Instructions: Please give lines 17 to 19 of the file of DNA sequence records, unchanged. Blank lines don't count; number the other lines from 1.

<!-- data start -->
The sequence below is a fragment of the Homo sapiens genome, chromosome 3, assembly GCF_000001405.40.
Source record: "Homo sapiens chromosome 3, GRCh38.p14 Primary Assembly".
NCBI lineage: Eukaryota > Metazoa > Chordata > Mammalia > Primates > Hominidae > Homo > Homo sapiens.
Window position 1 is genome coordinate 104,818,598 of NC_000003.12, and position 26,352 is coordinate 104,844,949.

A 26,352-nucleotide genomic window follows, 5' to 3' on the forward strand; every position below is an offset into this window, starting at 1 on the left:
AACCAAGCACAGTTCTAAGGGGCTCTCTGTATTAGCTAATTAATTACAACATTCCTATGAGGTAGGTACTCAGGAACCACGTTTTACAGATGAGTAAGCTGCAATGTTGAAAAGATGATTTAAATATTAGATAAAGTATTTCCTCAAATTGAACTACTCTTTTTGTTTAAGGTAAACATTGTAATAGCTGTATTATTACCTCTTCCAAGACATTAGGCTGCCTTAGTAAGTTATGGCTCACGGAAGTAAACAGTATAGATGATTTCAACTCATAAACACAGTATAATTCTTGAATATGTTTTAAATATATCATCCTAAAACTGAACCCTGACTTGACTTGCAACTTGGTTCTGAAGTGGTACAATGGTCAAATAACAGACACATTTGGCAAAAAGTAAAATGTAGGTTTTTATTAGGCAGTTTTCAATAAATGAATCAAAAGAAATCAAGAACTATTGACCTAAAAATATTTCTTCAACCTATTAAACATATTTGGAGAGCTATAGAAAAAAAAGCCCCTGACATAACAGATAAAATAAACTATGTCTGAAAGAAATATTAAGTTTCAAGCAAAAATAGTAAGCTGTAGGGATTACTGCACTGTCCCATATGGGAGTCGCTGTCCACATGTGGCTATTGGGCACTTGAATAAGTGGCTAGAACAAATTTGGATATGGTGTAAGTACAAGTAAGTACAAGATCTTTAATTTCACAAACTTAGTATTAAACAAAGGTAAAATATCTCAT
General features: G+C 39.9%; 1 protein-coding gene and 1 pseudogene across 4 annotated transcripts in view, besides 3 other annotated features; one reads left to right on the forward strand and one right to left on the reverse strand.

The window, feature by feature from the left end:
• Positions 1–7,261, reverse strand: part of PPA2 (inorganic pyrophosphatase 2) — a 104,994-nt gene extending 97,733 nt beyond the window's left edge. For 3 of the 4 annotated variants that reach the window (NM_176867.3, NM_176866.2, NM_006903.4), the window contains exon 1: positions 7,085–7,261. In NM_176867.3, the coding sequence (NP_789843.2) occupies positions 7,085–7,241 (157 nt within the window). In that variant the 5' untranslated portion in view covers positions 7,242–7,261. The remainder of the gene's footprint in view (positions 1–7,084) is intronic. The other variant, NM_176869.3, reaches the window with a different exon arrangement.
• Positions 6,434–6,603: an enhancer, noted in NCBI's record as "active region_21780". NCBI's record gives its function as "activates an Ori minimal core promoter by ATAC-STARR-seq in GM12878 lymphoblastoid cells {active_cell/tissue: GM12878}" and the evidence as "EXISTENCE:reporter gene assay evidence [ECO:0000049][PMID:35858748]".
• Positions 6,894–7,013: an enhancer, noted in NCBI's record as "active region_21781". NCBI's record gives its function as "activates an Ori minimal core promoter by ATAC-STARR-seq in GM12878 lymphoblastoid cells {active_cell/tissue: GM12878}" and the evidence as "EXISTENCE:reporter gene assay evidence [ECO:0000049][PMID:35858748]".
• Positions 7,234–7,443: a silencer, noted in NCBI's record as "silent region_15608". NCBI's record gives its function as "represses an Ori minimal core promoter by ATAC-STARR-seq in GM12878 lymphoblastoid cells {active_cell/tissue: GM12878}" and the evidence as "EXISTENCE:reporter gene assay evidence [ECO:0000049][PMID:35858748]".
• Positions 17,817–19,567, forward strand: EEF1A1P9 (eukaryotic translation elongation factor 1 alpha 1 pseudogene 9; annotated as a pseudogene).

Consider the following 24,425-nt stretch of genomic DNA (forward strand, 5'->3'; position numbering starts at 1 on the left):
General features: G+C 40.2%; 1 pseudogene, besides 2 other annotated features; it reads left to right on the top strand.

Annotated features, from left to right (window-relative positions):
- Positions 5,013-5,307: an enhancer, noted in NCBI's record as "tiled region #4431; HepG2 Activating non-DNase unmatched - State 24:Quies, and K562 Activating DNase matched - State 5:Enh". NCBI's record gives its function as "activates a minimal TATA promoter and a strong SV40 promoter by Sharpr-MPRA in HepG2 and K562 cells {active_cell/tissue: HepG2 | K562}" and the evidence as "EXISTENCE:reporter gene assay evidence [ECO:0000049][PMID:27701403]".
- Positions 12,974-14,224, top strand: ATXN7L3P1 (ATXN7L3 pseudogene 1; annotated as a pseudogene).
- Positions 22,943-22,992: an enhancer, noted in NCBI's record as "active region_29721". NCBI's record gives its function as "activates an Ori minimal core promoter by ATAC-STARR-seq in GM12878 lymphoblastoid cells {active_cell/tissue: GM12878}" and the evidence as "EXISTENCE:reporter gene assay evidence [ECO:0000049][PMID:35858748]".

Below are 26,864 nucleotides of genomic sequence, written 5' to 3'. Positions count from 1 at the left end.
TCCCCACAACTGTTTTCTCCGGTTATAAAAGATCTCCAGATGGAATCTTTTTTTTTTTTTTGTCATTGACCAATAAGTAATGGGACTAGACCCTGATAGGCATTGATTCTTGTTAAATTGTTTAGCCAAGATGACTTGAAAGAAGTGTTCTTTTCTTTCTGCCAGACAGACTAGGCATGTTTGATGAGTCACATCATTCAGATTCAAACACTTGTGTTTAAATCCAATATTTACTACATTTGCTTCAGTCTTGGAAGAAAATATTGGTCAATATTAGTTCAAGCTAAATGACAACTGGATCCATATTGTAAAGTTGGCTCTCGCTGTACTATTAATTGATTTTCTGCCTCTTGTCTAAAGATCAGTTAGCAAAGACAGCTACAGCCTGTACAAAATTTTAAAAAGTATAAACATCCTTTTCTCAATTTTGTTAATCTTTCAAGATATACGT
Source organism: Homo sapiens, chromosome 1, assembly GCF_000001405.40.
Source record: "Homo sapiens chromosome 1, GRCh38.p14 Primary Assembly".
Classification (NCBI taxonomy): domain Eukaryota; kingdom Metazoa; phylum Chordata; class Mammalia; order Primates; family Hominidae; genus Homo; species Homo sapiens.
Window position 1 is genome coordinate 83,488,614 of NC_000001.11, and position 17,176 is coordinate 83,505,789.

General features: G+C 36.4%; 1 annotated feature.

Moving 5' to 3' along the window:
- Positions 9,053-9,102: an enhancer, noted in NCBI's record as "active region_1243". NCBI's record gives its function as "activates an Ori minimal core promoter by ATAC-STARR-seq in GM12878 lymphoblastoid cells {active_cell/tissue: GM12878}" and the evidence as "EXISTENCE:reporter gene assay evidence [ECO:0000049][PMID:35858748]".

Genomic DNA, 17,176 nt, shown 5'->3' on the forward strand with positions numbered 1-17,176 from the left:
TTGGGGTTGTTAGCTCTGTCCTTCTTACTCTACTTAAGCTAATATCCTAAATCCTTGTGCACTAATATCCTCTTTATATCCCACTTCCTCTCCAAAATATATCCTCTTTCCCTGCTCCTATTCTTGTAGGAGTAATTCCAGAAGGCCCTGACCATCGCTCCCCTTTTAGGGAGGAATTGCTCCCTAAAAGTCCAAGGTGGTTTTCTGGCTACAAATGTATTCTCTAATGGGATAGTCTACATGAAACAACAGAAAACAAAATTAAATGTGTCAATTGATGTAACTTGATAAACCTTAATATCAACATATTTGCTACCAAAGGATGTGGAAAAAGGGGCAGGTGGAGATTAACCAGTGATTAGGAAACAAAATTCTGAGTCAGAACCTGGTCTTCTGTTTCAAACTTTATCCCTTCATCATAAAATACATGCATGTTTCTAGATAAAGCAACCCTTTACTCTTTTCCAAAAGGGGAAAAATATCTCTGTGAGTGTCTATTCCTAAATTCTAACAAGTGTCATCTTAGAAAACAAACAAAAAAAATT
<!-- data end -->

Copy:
- Positions 5,013-5,307: an enhancer, noted in NCBI's record as "tiled region #4431; HepG2 Activating non-DNase unmatched - State 24:Quies, and K562 Activating DNase matched - State 5:Enh". NCBI's record gives its function as "activates a minimal TATA promoter and a strong SV40 promoter by Sharpr-MPRA in HepG2 and K562 cells {active_cell/tissue: HepG2 | K562}" and the evidence as "EXISTENCE:reporter gene assay evidence [ECO:0000049][PMID:27701403]".
- Positions 12,974-14,224, top strand: ATXN7L3P1 (ATXN7L3 pseudogene 1; annotated as a pseudogene).
- Positions 22,943-22,992: an enhancer, noted in NCBI's record as "active region_29721". NCBI's record gives its function as "activates an Ori minimal core promoter by ATAC-STARR-seq in GM12878 lymphoblastoid cells {active_cell/tissue: GM12878}" and the evidence as "EXISTENCE:reporter gene assay evidence [ECO:0000049][PMID:35858748]".